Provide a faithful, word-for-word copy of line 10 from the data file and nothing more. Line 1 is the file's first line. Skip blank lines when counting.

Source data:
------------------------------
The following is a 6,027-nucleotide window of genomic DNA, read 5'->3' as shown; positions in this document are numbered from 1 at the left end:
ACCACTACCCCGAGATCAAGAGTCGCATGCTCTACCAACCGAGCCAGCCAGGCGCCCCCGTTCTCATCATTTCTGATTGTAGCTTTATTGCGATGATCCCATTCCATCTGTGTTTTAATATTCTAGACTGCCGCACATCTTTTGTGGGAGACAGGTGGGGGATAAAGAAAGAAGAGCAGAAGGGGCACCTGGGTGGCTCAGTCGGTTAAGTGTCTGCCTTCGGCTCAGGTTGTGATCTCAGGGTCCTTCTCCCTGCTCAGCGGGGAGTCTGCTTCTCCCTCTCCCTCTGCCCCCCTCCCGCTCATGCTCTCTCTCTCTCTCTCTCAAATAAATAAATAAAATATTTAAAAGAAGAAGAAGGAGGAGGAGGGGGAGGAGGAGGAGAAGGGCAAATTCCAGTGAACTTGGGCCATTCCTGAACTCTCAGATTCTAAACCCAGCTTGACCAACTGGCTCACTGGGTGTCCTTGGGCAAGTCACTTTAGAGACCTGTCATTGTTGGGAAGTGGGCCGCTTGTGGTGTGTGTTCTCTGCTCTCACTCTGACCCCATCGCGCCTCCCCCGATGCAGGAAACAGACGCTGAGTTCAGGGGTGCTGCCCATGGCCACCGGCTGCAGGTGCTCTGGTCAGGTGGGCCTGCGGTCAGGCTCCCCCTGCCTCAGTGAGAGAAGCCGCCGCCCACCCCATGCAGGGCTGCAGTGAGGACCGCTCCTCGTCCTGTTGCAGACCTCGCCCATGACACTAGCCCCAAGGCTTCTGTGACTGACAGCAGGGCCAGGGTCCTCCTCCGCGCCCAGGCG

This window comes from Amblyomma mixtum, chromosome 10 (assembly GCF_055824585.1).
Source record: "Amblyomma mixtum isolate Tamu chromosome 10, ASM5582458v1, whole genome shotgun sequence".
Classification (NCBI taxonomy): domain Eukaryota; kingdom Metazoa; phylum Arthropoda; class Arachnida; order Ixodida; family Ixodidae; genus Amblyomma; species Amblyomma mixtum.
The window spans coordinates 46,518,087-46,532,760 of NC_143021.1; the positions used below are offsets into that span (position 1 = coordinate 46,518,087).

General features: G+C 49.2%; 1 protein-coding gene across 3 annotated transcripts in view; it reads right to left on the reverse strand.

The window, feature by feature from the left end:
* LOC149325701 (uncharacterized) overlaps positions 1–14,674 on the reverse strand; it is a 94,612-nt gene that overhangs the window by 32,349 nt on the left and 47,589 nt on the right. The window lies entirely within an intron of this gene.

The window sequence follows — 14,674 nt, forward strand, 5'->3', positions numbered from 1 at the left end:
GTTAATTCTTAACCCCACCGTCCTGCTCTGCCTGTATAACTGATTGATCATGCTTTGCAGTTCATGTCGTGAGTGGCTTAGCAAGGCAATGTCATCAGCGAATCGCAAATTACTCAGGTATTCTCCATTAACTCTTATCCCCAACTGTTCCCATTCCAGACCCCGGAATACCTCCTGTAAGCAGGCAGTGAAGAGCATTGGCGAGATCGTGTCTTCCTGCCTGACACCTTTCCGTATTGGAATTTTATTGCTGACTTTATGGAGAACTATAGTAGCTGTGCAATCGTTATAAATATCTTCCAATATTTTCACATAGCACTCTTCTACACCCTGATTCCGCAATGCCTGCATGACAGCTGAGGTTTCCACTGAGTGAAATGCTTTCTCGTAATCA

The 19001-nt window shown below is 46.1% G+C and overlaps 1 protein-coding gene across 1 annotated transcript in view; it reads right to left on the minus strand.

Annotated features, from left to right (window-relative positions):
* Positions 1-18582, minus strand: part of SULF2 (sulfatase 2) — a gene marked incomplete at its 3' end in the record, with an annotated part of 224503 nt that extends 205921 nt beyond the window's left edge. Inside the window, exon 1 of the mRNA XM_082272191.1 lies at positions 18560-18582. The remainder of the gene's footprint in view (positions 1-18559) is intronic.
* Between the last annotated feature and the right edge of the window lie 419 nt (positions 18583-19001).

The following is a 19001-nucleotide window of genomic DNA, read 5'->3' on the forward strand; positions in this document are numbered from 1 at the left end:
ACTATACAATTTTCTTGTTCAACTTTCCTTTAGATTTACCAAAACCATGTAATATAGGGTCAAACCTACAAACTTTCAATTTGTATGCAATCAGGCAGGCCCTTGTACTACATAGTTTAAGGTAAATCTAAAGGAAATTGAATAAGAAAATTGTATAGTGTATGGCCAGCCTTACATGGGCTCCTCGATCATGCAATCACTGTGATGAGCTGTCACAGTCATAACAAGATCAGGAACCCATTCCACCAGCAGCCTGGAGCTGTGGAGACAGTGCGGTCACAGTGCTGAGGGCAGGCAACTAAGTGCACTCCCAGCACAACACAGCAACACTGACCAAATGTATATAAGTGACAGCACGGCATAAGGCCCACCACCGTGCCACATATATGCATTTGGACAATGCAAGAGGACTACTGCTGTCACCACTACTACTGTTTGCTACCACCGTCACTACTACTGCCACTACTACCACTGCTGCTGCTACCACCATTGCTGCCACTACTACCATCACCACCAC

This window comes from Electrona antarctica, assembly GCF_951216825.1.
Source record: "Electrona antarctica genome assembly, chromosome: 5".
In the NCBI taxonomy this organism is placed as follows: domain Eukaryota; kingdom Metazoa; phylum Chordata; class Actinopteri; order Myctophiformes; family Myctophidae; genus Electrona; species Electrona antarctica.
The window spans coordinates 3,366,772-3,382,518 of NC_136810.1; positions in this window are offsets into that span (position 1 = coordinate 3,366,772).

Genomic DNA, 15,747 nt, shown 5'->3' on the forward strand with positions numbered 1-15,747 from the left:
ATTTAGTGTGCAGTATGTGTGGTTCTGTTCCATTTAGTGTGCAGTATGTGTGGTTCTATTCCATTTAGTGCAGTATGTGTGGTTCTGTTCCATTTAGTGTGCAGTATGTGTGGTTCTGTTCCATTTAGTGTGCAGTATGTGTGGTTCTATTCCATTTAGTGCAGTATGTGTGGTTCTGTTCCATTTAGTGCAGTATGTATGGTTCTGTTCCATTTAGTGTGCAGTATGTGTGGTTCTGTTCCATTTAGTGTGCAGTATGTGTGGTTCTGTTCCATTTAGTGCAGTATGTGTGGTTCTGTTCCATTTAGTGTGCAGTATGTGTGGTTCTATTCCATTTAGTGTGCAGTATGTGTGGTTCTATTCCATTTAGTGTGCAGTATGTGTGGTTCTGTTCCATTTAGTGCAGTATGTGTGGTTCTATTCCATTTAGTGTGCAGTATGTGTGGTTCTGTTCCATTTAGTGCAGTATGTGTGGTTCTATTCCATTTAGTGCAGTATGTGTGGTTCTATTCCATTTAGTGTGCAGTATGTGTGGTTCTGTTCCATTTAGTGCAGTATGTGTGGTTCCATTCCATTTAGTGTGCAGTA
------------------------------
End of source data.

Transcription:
The window sequence follows — 14,674 nt, forward strand, 5'->3', positions numbered from 1 at the left end: